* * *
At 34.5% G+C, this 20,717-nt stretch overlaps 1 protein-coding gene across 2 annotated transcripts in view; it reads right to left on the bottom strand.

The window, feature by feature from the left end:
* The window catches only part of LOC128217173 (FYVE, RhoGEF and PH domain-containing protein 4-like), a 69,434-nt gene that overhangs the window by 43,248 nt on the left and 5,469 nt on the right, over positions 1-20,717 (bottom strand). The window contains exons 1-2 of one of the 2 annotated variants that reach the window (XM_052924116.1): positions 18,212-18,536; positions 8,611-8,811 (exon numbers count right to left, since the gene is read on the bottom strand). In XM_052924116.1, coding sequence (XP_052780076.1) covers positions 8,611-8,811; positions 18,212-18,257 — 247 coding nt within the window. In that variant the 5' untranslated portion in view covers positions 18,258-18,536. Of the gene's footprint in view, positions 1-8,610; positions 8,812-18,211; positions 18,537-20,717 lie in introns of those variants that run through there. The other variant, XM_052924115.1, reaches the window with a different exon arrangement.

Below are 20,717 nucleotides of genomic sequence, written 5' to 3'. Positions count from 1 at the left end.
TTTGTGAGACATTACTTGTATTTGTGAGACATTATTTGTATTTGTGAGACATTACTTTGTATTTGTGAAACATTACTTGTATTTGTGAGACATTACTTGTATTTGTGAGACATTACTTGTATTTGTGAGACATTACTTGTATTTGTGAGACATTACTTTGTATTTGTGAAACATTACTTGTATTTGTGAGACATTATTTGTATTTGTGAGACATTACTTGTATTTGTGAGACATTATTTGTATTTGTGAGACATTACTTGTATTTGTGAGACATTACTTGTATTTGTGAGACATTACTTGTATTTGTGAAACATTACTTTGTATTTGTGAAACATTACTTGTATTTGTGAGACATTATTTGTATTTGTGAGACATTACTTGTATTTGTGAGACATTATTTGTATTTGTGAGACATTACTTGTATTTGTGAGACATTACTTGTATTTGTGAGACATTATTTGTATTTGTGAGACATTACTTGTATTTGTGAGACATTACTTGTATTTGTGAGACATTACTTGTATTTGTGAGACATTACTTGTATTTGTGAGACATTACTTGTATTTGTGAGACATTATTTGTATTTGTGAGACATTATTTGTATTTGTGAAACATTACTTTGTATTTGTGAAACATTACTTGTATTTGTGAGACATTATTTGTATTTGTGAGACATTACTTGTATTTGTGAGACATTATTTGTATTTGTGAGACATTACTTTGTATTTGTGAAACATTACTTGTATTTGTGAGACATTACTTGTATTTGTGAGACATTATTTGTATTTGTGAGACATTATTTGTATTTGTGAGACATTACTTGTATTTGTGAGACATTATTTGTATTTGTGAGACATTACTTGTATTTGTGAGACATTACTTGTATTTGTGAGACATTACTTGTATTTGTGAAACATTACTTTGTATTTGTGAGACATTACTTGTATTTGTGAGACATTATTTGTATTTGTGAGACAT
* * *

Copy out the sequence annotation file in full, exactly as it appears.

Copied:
At 34.5% G+C, this 20,717-nt stretch overlaps 1 protein-coding gene across 2 annotated transcripts in view; it reads right to left on the bottom strand.

The window, feature by feature from the left end:
* The window catches only part of LOC128217173 (FYVE, RhoGEF and PH domain-containing protein 4-like), a 69,434-nt gene that overhangs the window by 43,248 nt on the left and 5,469 nt on the right, over positions 1-20,717 (bottom strand). The window contains exons 1-2 of one of the 2 annotated variants that reach the window (XM_052924116.1): positions 18,212-18,536; positions 8,611-8,811 (exon numbers count right to left, since the gene is read on the bottom strand). In XM_052924116.1, coding sequence (XP_052780076.1) covers positions 8,611-8,811; positions 18,212-18,257 — 247 coding nt within the window. In that variant the 5' untranslated portion in view covers positions 18,258-18,536. Of the gene's footprint in view, positions 1-8,610; positions 8,812-18,211; positions 18,537-20,717 lie in introns of those variants that run through there. The other variant, XM_052924115.1, reaches the window with a different exon arrangement.

Below are 20,717 nucleotides of genomic sequence, written 5' to 3'. Positions count from 1 at the left end.
TTTGTGAGACATTACTTGTATTTGTGAGACATTATTTGTATTTGTGAGACATTACTTTGTATTTGTGAAACATTACTTGTATTTGTGAGACATTACTTGTATTTGTGAGACATTACTTGTATTTGTGAGACATTACTTGTATTTGTGAGACATTACTTTGTATTTGTGAAACATTACTTGTATTTGTGAGACATTATTTGTATTTGTGAGACATTACTTGTATTTGTGAGACATTATTTGTATTTGTGAGACATTACTTGTATTTGTGAGACATTACTTGTATTTGTGAGACATTACTTGTATTTGTGAAACATTACTTTGTATTTGTGAAACATTACTTGTATTTGTGAGACATTATTTGTATTTGTGAGACATTACTTGTATTTGTGAGACATTATTTGTATTTGTGAGACATTACTTGTATTTGTGAGACATTACTTGTATTTGTGAGACATTATTTGTATTTGTGAGACATTACTTGTATTTGTGAGACATTACTTGTATTTGTGAGACATTACTTGTATTTGTGAGACATTACTTGTATTTGTGAGACATTACTTGTATTTGTGAGACATTATTTGTATTTGTGAGACATTATTTGTATTTGTGAAACATTACTTTGTATTTGTGAAACATTACTTGTATTTGTGAGACATTATTTGTATTTGTGAGACATTACTTGTATTTGTGAGACATTATTTGTATTTGTGAGACATTACTTTGTATTTGTGAAACATTACTTGTATTTGTGAGACATTACTTGTATTTGTGAGACATTATTTGTATTTGTGAGACATTATTTGTATTTGTGAGACATTACTTGTATTTGTGAGACATTATTTGTATTTGTGAGACATTACTTGTATTTGTGAGACATTACTTGTATTTGTGAGACATTACTTGTATTTGTGAAACATTACTTTGTATTTGTGAGACATTACTTGTATTTGTGAGACATTATTTGTATTTGTGAGACAT